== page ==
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December 2, 2012

Karman, a revolutionary woman speaks in Ottawa

The Canadian Charger

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On the heels of receiving an honorary doctorate from the University of Alberta, on November 21 Tawakkol Karman made an appearance in Ottawa for a public lecture jointly sponsored by the National Council on Canada-Arab Relations (NCCAR) and the Canadian Council on American Islamic Relations (CAIR-CAN).

She is the activist who played a central role in the ouster of Yemeni dictator Ali Abdullah Saleh, garnering such sobriquets as the Iron Woman and Mother of the Revolution. 

She shared the 2011 Nobel Peace Prize with two other women, she being the youngest laureate ever and the first Arab woman.  She spoke partly in English but mainly in Arabic, with Dr. Qais Ghanem serving as interpreter.

According to Karman, the Arab Spring arises from the needs of youth for freedom and against discrimination against any group.  In rising up, what Arabs had in common was a lack of personal dignity and of the right to express themselves.

The old régimes that were toppled had certain features in common, she said.  The president was in power for many decades and his family held all the power.  Yet, the countries were called republics, and their constitutions stated that the power was in the hands of the people.  Corruption, she observed, is rampant in Arab countries, with the ruling families in control of all the wealth.

“When we acted to get change in Yemen, we were warned from outside that this was not the time, that Yemen was not Tunisia or Egypt.”  But they did it.

Speaking of the revolutions in the wider Arab world, she credited the youth.  They ignited these revolutions, she maintained, out of years of frustration. 

“They made many sacrifices in acting for the freedom and dignity which were not available to them.”  They persevered in spite of being told that the dictators had so much power, with their military and police that these tyrants could face down any opposition.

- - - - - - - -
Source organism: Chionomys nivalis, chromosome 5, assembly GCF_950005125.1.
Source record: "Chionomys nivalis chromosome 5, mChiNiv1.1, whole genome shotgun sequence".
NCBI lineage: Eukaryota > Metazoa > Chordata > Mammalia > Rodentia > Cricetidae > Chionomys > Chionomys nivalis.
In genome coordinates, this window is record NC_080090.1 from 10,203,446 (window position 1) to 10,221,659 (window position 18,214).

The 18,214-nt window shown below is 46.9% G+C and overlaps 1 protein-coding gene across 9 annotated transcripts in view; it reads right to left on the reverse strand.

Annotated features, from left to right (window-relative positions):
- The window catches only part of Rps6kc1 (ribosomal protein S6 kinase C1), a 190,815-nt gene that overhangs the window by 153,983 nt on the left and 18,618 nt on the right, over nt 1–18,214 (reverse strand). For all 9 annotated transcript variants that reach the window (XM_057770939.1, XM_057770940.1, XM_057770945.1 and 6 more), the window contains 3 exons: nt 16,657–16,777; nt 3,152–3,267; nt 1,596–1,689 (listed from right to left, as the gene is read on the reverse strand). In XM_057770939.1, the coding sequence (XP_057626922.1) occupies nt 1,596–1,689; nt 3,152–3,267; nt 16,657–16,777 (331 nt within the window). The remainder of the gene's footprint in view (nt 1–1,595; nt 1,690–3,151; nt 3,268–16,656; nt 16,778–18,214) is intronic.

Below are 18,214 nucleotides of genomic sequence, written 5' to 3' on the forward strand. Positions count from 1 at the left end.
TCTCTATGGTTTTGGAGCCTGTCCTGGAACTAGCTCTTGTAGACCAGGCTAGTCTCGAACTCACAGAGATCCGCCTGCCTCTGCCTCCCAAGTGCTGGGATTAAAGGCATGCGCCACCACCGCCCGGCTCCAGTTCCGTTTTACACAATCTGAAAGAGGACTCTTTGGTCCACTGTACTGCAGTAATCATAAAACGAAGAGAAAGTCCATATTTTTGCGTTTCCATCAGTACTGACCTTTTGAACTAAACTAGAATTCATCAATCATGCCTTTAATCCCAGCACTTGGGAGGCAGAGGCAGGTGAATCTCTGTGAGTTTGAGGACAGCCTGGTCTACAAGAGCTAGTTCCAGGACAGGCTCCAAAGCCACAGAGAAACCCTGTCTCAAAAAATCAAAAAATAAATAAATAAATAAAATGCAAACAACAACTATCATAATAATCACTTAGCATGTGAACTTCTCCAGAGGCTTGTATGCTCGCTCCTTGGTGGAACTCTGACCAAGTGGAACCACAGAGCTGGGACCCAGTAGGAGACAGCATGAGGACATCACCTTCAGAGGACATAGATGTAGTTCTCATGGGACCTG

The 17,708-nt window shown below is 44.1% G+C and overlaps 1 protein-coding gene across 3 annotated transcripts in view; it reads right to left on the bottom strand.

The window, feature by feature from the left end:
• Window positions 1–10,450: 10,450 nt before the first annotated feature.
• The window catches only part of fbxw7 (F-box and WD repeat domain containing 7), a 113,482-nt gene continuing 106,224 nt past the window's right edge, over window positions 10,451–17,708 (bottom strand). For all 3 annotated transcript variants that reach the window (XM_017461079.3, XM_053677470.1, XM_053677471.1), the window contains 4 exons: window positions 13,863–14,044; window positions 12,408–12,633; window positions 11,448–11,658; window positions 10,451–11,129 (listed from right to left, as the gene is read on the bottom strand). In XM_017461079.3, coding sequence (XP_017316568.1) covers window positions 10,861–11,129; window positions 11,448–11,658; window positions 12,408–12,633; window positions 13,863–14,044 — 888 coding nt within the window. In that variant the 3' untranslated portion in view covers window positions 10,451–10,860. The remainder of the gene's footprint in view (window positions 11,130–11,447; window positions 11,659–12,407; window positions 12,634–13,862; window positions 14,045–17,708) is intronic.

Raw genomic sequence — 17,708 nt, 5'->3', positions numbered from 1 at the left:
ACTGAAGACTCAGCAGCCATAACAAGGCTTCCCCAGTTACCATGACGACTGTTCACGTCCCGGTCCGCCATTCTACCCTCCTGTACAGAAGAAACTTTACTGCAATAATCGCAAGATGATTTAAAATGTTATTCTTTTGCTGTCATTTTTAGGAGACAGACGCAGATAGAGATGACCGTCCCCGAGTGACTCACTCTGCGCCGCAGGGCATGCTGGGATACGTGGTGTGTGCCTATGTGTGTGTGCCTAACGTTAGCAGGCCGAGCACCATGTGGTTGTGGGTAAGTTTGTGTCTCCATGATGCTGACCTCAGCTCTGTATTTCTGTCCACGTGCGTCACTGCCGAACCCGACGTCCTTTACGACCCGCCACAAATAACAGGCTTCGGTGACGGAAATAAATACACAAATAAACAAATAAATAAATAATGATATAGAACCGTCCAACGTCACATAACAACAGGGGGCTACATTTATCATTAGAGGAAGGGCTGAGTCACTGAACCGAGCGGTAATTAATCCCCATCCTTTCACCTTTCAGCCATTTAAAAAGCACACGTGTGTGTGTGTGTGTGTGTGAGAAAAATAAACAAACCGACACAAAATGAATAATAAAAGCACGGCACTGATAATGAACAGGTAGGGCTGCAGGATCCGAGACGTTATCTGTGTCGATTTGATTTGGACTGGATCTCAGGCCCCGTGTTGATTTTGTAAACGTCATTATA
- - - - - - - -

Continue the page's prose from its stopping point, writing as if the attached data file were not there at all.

She emphasized the peaceful character of the uprisings.  The youth, she held, “chose peaceful methods, meeting bullets with their chests, armed only with love and peace.”

  1. We can do it without weapons and without help from outside.”  Demonstrators in Cairo’s Tahir Square, she said, “knew that some would be killed, but they knew that they would win in the end.”  

Karman cautioned that revolution only starts with the removal of the dictator.  It must also remove his relatives and inner circle, especially in the military and security apparatus.  “It is necessary to change the networks of his henchmen and supporters.”  Dictatorships cannot, she held, be reformed.  “Every dictator is a terrorist and every terrorist is a dictator.”  They must all be removed.

In Yemen, beginning in 2007 she was among a handful of people gathered in Freedom Square to protest.  But that was just the beginning.  She is a journalist and journalists helped to get the message out.  At first, demonstrators came out every Tuesday, then Tuesday and Saturday, and then every day.  Similar demonstrations were taking place in the South.  “We didn’t at the start call for removal of the régime, but with the change in Tunisia we saw the need in Yemen as well.” 

While the revolution in Yemen has been successful in driving Saleh out, the coalition that replaced him is an uneasy coalition—half from his political party and half from the opposition factions.  “The revolution is a work in progress,” she told the audience.  In the transitional period it is necessary for all groups to work together.

According to Karman, women in Yemen need to fight three revolutions—against dictatorship, against tradition, and against the fatwas of the clergy.  The participation of women in the revolution was a break with tradition, and their participation served to shame the men into taking part as well.

She charged that reactionary clergy issued fatwas saying that women should not take part in demonstrations but should go take care of the home.  They said it was haram to demonstrate.  However, she said, all religions—Islam, Christianity, Judaism—respect human rights.  It is tradition and clergy that get in the way.  The fatwas, she argued, were issued because the clergy are afraid of women.

Karman told the audience that change in Canada, as in Yemen, relies in the readiness of youth to act.  “It is your country,” she said.

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